Your vet has bombarded you with messages about the importance of maintaining your pet’s oral hygiene, but you can’t seem to get a toothbrush near the little furball’s teeth without a struggle. So what you do when your cat or dog suddenly develops a case of lockjaw every time you appear with a toothbrush in your hand? Here are few ideas to help you get on track:
1. Start Slowly. “Get puppies and kittens used to having their mouths opened and work on rubbing their gums with your fingers,” says Dr. Michael Farber, Practice Owner and Chief of Staff at West Chelsea Veterinary. “Do a little at a time and gradually build up to a soft brush.”
With older animals, “start with just brushing one or two teeth at a time. Try to keep them distracted and always reward them,” says Farber.
2. Work With the Animal’s Instincts. Pets will often want to shut their mouths, so let them. Dr. Stephen Riback, expert in veterinary dentistry at The Animal Medical Center suggests that brushing will be more effective if you hold your pet’s muzzle shut, rather than trying to open it, “For me, the easiest method is to hold their muzzle shut with one hand, lift the lip with the index finger of the same hand and then brush the outer surface of their teeth with a soft bristled toothbrush or finger brush using the other hand,” he says. Pets mainly develop plaque and tartar on the outer surfaces of their teeth, says Riback, so this method will allow you to tackle the main problem areas.
3. Make It Easier on Yourself. If you can, try to have another person on hand to hold your pet still while you’re brushing him but if you have to do the deed on your own, “holding them in your lap or between your legs will keep your hands free for brushing,” says Farber.
4. Stick With It. It will take time and work to desensitize your pet to the toothbrush, says Riback, but it’s worth it. Once you gain their trust they’ll eventually allow you to brush their back teeth, which are often neglected because they are hard to reach.
In the meantime, until you and your pet get into the groove of regular brushing, you can feed your pets treats and special foods to aid in their dental health. “Foods with the VOHC (Veterinary Oral Health Counsel) approval have been shown to decrease the plaque and tartar index to reduce periodontal disease.” says Riback. Treats with the same VOHC approval have also proven to be helpful.”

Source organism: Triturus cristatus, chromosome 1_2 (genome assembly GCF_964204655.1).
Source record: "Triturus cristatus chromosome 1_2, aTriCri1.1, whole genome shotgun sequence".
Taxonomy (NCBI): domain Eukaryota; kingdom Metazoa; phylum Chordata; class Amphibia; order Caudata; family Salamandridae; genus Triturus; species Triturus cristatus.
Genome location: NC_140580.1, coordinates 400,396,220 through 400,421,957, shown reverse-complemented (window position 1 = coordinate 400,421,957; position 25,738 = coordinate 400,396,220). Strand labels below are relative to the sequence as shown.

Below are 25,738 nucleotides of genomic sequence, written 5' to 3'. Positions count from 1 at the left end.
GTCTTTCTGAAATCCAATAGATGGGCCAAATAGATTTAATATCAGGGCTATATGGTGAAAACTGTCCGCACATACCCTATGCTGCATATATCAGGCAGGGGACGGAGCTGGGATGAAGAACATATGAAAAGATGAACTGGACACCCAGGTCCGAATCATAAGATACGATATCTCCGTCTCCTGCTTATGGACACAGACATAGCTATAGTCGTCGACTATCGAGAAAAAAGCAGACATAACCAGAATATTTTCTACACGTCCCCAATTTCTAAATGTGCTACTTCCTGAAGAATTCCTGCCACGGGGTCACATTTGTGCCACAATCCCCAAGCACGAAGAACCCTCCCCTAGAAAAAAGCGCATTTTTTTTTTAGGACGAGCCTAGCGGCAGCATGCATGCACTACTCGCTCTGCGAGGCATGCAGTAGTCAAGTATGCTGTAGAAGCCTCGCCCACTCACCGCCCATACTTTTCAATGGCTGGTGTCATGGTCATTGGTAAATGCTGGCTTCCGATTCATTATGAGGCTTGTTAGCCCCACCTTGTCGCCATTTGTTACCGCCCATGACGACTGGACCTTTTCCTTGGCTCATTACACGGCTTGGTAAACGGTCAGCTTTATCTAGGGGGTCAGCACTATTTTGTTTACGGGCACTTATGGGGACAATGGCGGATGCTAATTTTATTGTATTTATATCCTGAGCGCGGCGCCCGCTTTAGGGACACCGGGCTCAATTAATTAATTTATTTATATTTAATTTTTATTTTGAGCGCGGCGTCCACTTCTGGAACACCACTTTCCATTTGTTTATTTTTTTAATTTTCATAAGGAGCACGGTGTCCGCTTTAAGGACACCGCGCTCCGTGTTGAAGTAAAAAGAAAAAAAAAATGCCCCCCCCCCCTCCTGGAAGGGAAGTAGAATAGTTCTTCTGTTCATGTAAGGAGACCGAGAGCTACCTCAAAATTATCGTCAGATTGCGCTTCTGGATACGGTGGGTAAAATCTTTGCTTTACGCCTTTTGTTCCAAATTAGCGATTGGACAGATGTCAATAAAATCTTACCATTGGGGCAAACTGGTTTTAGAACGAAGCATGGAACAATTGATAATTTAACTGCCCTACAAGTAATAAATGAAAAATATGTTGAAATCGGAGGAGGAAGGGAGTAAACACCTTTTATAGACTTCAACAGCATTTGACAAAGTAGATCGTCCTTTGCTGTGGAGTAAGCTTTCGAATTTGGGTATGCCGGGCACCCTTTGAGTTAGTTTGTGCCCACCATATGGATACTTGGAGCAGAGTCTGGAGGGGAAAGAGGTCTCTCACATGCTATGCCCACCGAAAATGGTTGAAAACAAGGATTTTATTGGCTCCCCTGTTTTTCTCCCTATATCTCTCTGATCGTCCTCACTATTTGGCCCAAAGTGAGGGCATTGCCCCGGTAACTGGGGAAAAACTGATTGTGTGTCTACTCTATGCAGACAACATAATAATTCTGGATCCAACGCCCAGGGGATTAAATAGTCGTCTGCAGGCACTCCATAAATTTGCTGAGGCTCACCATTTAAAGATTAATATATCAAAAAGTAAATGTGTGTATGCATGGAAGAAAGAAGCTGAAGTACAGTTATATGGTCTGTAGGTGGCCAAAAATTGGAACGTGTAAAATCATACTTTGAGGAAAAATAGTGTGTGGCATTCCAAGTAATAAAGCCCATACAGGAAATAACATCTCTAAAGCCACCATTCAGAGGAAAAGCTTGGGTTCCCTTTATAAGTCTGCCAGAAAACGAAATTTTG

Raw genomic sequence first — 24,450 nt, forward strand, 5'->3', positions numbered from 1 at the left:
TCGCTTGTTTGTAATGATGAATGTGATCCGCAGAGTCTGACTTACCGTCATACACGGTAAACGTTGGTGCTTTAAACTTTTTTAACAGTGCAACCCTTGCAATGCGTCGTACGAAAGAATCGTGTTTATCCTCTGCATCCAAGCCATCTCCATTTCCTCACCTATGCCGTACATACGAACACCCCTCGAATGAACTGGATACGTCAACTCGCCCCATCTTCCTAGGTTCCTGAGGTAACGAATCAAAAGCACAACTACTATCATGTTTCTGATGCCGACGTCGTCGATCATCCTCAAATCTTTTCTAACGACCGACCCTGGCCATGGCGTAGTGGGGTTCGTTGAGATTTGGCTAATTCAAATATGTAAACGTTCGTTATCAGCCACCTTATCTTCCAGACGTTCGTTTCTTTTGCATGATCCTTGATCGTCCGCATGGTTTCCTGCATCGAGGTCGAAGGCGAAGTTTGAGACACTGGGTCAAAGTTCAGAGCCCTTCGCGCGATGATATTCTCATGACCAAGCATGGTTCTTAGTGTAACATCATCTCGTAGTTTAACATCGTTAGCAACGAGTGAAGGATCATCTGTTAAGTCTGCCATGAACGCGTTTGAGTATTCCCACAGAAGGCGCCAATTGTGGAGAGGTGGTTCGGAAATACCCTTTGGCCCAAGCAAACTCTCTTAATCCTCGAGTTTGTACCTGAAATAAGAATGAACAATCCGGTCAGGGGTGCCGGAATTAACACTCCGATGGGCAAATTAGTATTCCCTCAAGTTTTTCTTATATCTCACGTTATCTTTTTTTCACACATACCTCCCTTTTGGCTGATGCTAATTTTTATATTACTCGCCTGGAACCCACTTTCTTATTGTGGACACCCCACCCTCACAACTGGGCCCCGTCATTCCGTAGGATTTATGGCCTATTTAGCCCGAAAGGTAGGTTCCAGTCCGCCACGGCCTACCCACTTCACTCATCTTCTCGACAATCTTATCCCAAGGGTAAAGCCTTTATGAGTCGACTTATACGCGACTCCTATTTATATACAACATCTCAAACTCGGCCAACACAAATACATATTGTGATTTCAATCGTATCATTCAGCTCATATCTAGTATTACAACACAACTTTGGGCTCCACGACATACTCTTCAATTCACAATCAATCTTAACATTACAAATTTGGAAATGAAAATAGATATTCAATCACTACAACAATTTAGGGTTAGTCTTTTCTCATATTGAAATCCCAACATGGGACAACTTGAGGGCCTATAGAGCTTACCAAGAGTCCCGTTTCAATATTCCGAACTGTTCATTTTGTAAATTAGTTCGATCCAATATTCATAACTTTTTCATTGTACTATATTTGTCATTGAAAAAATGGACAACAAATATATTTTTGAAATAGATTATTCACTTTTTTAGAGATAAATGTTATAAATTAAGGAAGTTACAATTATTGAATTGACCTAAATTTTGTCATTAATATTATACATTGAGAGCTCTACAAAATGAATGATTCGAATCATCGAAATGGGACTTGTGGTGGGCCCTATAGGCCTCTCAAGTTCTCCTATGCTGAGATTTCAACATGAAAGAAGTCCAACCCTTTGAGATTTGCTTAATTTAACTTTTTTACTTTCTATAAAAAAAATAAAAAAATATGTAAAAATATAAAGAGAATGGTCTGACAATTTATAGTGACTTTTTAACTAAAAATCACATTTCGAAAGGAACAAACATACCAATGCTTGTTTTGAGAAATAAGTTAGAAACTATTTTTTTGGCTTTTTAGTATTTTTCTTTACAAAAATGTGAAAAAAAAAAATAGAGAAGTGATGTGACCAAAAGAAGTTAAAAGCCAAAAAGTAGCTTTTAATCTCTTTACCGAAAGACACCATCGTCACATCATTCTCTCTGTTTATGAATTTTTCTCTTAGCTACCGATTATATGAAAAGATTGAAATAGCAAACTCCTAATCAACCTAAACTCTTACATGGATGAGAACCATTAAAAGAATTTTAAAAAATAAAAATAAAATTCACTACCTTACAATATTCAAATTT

Animal Doctor: Pest poison can harm all animals
DEAR DR. FOX: Please tell people about the dangers of killing mice and moles with poison. You know, the kind that you buy at the grocery store.
If that critter doesn’t die right away and gets out of your home, any other animal could catch it and die from eating it. In fact, your own pet could end up eating it.
I catch the critters and take them outside. Then I put it and a slice of bread under the woodshed. — J.B., Delanson, N.Y.
DEAR J.B.: Thanks for the reminder! Any dog or cat outdoors that eats a poisoned rodent or the poisonous bait could die. The most common poison is an anticoagulant that causes internal bleeding — a slow and horrible way to die.
Just like their political preferences and religious prejudices, people continue to shock me with their callous indifference toward fellow creatures and the natural world.
DEAR DR. FOX: We have a 3-year-old Pomeranian in good health. We take her to the vet for checkups and all the necessary shots. However, we’ve noticed some foul halitosis during the last year or so. Her teeth are in good shape, and she receives dry food as well as a small amount of our food after supper, so she and our Jack are included in the family ritual.
We were wondering whether there was some natural help for this problem. We love to cuddle her on our laps, but sometimes her breath makes it very hard. — N.M., Brentwood, Md.
DEAR N.M.: Halitosis is all too common in dogs and cats even when a dental exam gives them a clean bill of health.
Microparticles of processed food can create a film over the teeth that encourages bacterial proliferation and can lead to halitosis. So get your dog used to a daily tooth brushing and provide a piece of raw marrow to chew on. A home-prepared, whole-food diet may be your best solution. Halitosis could also mean liver or kidney problems, especially in older animals. Your dog’s breed is prone to kidney disease and associated dental problems, so regular monitoring and annual vet checkups are called for.
HEALTHIER HEARTS FOR CAT OWNERS
Researchers at the University of Minnesota have found that cat ownership was linked to a 40 percent lower risk of fatal heart attacks. We have known for several years that dogs can do this, but now cats can keep us well, too. It is well documented that animals can heal us and be important for child development and adult emotional maturity. So more pets and fewer pills, please!